“I’d say that my third year at law school, I went crazy in terms of immersing myself in the industry and context that I was going to work in – for me that was Silicon Valley and venture capital. I went to the business school, I read every book that was ever written on the history of Silicon Valley, the history of venture capital, how V.C. works, how startups work. And again, this was above and beyond what I did as a third year law school student. Regardless of where you’re going or what industry you’re working in, you need to go all in or not at all.”

  • Joel Espelien, former Corporate Attorney at Cooley and General Counsel at several tech companies. Duke University School of Law, 1996.


“It really depends on what type of environment you’re in that determines what you’re day-to-day life will look like. Unsurprisingly, at a firm you’re doing more document review, office-based work; but if you’re in a public sector job you tend to do a lot more hands-on work with clients and working in court. My first year in misdemeanors in Seattle I did six trials – so you really learn on your feet. That wasn’t necessarily a surprise, but it was the biggest learning curve for me. Learning how to get a case, prep it for trial and take it to trial within 60-90 days.”

– Molly Campera, King County Public Defender. Northeastern University School of Law, 2015.


“The biggest thing that’s different than when I was in law school is that I had envisioned you get a job and then that’s your life, and my career has been the exact opposite. I had left my first job [after a year] because the firm was undergoing changes at the time and it just wasn’t a good fit for me. When I was younger I never really thought about that, and now that I’ve been practicing for a while it’s something that I would focus on because I don’t think when you’re going through the interview process you necessarily look at what’s the best personality fit for you. But on a day-to-day basis, that’s really important.”

  • Amanda Uphaus, Snohomish County Deputy Prosecuting Attorney. University of Washington School of Law, 2010.


“One thing I would say is that I was THE middle of my class at a non-top 10 law school. Literally the pivot – below the top half and above the bottom. I was lucky enough to hustle my way into a federal clerkship because of an internship opportunity that I had with the federal judge during school. That gave me the ability to punch above my weight otherwise.”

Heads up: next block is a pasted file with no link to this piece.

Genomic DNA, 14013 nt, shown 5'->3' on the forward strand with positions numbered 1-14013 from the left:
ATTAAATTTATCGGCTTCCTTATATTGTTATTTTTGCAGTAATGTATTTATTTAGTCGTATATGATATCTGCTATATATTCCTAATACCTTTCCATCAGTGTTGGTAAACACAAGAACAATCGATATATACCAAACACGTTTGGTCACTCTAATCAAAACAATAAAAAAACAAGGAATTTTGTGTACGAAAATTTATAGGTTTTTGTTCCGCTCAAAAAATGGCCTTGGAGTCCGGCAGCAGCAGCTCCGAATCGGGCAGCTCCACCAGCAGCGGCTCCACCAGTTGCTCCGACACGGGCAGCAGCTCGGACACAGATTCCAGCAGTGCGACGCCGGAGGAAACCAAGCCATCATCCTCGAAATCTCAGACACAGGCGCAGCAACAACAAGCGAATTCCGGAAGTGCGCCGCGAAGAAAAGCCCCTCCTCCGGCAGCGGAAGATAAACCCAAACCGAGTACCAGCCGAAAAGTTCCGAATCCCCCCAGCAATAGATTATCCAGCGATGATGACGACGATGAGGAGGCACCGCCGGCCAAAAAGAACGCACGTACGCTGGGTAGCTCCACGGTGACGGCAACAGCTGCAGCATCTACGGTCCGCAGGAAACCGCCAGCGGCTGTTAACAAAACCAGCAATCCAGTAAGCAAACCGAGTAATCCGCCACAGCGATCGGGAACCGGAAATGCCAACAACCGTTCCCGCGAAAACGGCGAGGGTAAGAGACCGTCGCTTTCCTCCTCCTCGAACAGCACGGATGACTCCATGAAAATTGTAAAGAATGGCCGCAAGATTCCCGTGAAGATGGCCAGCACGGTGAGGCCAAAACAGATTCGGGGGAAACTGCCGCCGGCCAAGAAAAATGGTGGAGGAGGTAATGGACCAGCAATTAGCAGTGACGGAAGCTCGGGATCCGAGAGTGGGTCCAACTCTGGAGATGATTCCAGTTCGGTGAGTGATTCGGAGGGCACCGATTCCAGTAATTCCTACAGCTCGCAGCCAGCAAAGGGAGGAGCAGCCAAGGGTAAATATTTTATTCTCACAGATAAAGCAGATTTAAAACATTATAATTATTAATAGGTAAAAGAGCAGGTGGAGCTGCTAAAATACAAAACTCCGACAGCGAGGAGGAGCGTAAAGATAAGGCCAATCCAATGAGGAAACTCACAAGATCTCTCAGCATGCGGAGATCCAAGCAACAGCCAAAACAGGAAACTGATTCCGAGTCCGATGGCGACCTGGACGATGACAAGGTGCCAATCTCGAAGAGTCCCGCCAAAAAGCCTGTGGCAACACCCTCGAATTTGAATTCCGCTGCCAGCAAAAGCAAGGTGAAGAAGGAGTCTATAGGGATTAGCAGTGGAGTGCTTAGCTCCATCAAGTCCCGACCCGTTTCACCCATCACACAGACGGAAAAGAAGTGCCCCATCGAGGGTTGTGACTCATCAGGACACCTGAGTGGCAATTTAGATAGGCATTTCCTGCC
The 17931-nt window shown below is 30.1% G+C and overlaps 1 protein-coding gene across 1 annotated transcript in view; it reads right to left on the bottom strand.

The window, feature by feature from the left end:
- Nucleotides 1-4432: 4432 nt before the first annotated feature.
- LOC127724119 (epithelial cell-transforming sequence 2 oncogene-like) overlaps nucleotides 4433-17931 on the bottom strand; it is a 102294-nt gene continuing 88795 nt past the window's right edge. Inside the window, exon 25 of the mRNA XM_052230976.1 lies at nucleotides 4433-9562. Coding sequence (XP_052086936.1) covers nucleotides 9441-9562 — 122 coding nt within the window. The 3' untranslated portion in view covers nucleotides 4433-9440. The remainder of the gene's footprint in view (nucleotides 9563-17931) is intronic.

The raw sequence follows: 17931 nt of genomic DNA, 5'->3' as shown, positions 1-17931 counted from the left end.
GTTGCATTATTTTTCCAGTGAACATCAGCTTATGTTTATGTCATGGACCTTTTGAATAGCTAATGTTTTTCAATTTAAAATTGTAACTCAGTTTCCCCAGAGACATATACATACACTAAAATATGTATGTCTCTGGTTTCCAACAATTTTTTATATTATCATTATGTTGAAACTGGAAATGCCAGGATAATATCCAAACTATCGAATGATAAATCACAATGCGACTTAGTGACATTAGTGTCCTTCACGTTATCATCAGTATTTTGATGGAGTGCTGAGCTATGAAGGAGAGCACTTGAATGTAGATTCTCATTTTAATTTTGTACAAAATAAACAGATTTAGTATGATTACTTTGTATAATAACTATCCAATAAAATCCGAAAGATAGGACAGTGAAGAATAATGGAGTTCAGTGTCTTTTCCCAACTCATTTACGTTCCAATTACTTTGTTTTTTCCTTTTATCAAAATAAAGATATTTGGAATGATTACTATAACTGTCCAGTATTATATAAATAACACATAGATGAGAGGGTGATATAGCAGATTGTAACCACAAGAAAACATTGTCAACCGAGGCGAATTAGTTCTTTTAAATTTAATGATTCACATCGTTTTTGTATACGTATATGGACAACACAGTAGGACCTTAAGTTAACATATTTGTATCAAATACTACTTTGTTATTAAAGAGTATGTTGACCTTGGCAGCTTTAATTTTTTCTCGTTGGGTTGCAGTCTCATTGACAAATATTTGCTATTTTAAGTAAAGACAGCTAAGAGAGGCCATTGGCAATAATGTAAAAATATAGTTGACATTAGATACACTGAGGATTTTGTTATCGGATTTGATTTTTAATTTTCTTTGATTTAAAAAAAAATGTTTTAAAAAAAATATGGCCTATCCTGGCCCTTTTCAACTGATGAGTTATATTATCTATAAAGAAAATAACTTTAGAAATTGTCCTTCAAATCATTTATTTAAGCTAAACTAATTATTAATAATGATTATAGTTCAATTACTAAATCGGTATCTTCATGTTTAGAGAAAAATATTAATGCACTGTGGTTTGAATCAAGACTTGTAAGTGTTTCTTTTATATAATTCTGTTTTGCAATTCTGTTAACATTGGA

– Chuck Morton, Jr., Partner at Venable LLP and Adjunct Professor at Johns Hopkins University. University of Maryland School of Law, 1990.

“A lot of what you’re taught in law school is theory and not a lot of practical applications. Like with geometry: who uses that on a day-to-day basis unless you’re a mathematician? That’s probably the most frustrating thing in terms of how it differs between law school and when you’re actually out in the real world.”

  • Anna Othman, Snohomish County Deputy Prosecuting Attorney. Seattle University School of Law, 2011.


Our interviewees all noted something different about their first few years in a full-time legal career following graduation, from leveraging in-school experience into a practical career to the differences between their public interest and private firm experience. Amanda brought up a good, yet often ignored, point about her experience as a new lawyer: although she worked in an office that specialized in her chosen practice area and loved the work, she chose to leave her job because of the work environment – the people, the management and company structure, etc. Despite the seemingly never-ending burden of school loans, you should try to remain selective in your job search. The people you’ll be spending time with in the workplace, the office culture, and company structure are all just as important as the salary and actual work you’ll do. Most new grads give little to no weight to these things when considering job prospects due to debt and the uncertainty that comes with being unemployed. This is especially true for anyone who went straight from undergrad to law school since they are unlikely to have experienced a 40+ hours/week job for more than a summer, if at all. This can lead to early dissatisfaction with work, and you may be looking for a new job sooner than you’d like.

You should use your time in law school to identify what your ideal workplace looks like, both in terms of projects and environment/culture, and develop connections with agencies and firms that are a good match. Foster those relationships throughout law school, not just your second or third year, and you’ll stand a better chance of landing the right job at the right firm or agency. Like Chuck Morton notes about his own experience, the relationships built during school can provide you with an advantage and allow you to “punch above your weight” when competing for job opportunities. If you’re having trouble identifying compatible fits, the advisers in the CDO can help you in your search.

Spending time in professional legal settings while you’re in law school is the best way to experience what a potential career and office will be like. McGeorge’s Externships Program provides law students with meaningful experience in various legal offices, and several externs have been able to secure full-time positions at their externship site upon passage of the Bar. You can meet with Professor Colleen Truden, Director of Externships, to help you decide what externship(s) would be best suited for your career goals.